The pair met in the main event of a Brazil-held UFC Fight Night in March 2020. It was the final card before the COVID-19 pandemic forced the UFC to shut down for a number of weeks.
Heading into the clash, Lee was riding high off the back of a memorable knockout of Gregor Gillespie at UFC 244 four months prior. Oliveira, meanwhile, carried a six-fight win streak into the headline bout.
While he didn’t have the support of a home crowd behind him, Oliveira secured a submission victory that would have had the fans on their feet inside the Nilson Nelson Gymnasium, had it not been empty.
Despite a strong opening two rounds for Lee, the Brazilian’s ability on the ground was too much. “The Motown Phenom” tapped to a guillotine choke in the third frame.
Lee Envisions Future Revenge Against Oliveira
After that fight, Oliveira went on to dominate Tony Ferguson and win the vacant lightweight gold with a TKO victory over Michael Chandler soon after. Last month he defended the title against Dustin Poirier, whom many considered to be the best lightweight on the plant, cementing his spot on the 155-pound throne.
Meanwhile, Lee took an extended break from the sport. Upon his return in August 2021, he fell to a fourth defeat in five fights against top welterweight striker Daniel Rodriguez. That loss was followed by a six-month USADA suspensions and his release from the UFC.
While he’ll be focusing on returning to form when he debuts for Khabib Nurmagomedov‘s Eagle FC promotion this year, Lee still has one eye on the past. During an appearance on The Schmozone Podcast, “The Motown Phenom” admitted he wants to get his loss to Oliveira back.
“There’s a lot of things surrounding that fight. I want that fight back. We’ll see. We’ll make that happen in the future, at some point. I gotta prove I’m the best at ’65 first. And then, at some point, maybe we make that fight.”
Discussing what he’d have changed leading up to his defeat to “Do Bronx,” Lee suggested he should have taken more time after his KO win against Gillespie. According to the former interim title challenger, he was “talked” into returning so soon.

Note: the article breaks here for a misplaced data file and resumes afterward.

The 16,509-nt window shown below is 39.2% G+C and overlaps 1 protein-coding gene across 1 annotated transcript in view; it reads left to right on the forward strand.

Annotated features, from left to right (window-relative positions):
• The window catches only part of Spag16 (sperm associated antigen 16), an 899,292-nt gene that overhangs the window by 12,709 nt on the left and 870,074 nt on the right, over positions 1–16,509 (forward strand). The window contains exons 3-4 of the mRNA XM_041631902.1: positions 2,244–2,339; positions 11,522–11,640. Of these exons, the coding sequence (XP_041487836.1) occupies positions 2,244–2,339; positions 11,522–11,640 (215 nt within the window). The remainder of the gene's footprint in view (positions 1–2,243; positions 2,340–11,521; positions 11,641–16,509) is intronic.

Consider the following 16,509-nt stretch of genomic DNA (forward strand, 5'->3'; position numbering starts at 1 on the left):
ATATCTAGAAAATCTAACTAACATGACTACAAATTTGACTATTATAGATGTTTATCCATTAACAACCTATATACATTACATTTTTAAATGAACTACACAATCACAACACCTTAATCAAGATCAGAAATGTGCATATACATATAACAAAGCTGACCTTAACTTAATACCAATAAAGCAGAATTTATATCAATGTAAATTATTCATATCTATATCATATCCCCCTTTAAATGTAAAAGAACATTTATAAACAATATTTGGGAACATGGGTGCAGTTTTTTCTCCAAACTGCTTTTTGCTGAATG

“(I’d have) took more time. Took more time, for sure. After I fought Gillespie, I needed some time off. I needed some time to let it sink in. Instead, I just rode the wave, and I was talked into riding the wave and going into the next fight.”
Lee went on to describe what went wrong prior to UFC Brasilia. As well as the quick turnaround, the 28-year-old cited his first winter in Canada at the Tristar gym, travel, and the fact he underestimated Oliveira as reasons behind the devastating loss.
“That moment (the Gillespie KO) was so big, that I knew I had to let it sink in. It was my first real camp with Firas (Zahabi). So I felt like we learned a lot about each other. I was just trying to get my feet underneath me in Canada and in Montreal, but then I had to go back home to kinda handle some stuff here in Vegas. Then I took that fight and it was right back into it. It was right back to Canada, in the middle of winter; it had been six or seven years since I had dealt with the winter. That’s another layer on top of it.
“It was a lot to deal with. On top of that, they flew me to Brazil on one day, and then back; all this happened within a five-week span of getting ready to fight someone like Oliveira. I think part of it was I underestimated Oliveira until mid-way through the second round. Then I was like, ‘This dude’s legit, fuck.'”
If he’s to make his way back to a clash with the reigning 155-pound UFC titleholder, Lee will have to make a splash in the rising Eagle FC promotion. Having finally been given the chance to show his talents at 165 pounds, “The Motown Phenom” must prove his claim to be the best at that weight to be true.
If he can find success in the coming months and years, starting with his likely debut against Diego Sanchez in March, perhaps we’ll see Lee get the chance for redemption against Oliveira before his career is done.
How do you think Kevin Lee would fare in a rematch against UFC Lightweight Champion Charles Oliveira?